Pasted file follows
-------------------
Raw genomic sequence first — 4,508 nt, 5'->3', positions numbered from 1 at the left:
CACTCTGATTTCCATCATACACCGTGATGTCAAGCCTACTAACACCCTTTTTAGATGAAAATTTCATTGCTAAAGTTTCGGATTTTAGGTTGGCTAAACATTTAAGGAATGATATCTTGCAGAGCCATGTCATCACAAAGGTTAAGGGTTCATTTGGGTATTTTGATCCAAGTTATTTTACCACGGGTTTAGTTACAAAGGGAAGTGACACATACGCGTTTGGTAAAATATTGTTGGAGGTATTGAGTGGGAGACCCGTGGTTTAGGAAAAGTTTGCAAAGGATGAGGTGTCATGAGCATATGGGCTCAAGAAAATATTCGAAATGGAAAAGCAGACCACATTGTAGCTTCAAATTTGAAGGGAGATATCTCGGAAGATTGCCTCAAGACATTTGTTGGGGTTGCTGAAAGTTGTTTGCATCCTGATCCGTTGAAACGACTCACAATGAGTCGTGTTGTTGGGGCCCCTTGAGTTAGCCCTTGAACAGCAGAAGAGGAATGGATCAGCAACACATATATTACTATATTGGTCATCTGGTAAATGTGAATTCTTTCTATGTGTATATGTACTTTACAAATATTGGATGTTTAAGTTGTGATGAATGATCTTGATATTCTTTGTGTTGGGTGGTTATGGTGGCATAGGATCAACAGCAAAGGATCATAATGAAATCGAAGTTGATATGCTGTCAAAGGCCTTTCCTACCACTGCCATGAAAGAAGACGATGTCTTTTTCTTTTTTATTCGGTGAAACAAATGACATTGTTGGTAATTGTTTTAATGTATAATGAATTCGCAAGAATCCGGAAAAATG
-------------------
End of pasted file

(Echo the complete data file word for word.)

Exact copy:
Raw genomic sequence first — 4,508 nt, 5'->3', positions numbered from 1 at the left:
CACTCTGATTTCCATCATACACCGTGATGTCAAGCCTACTAACACCCTTTTTAGATGAAAATTTCATTGCTAAAGTTTCGGATTTTAGGTTGGCTAAACATTTAAGGAATGATATCTTGCAGAGCCATGTCATCACAAAGGTTAAGGGTTCATTTGGGTATTTTGATCCAAGTTATTTTACCACGGGTTTAGTTACAAAGGGAAGTGACACATACGCGTTTGGTAAAATATTGTTGGAGGTATTGAGTGGGAGACCCGTGGTTTAGGAAAAGTTTGCAAAGGATGAGGTGTCATGAGCATATGGGCTCAAGAAAATATTCGAAATGGAAAAGCAGACCACATTGTAGCTTCAAATTTGAAGGGAGATATCTCGGAAGATTGCCTCAAGACATTTGTTGGGGTTGCTGAAAGTTGTTTGCATCCTGATCCGTTGAAACGACTCACAATGAGTCGTGTTGTTGGGGCCCCTTGAGTTAGCCCTTGAACAGCAGAAGAGGAATGGATCAGCAACACATATATTACTATATTGGTCATCTGGTAAATGTGAATTCTTTCTATGTGTATATGTACTTTACAAATATTGGATGTTTAAGTTGTGATGAATGATCTTGATATTCTTTGTGTTGGGTGGTTATGGTGGCATAGGATCAACAGCAAAGGATCATAATGAAATCGAAGTTGATATGCTGTCAAAGGCCTTTCCTACCACTGCCATGAAAGAAGACGATGTCTTTTTCTTTTTTATTCGGTGAAACAAATGACATTGTTGGTAATTGTTTTAATGTATAATGAATTCGCAAGAATCCGGAAAAATG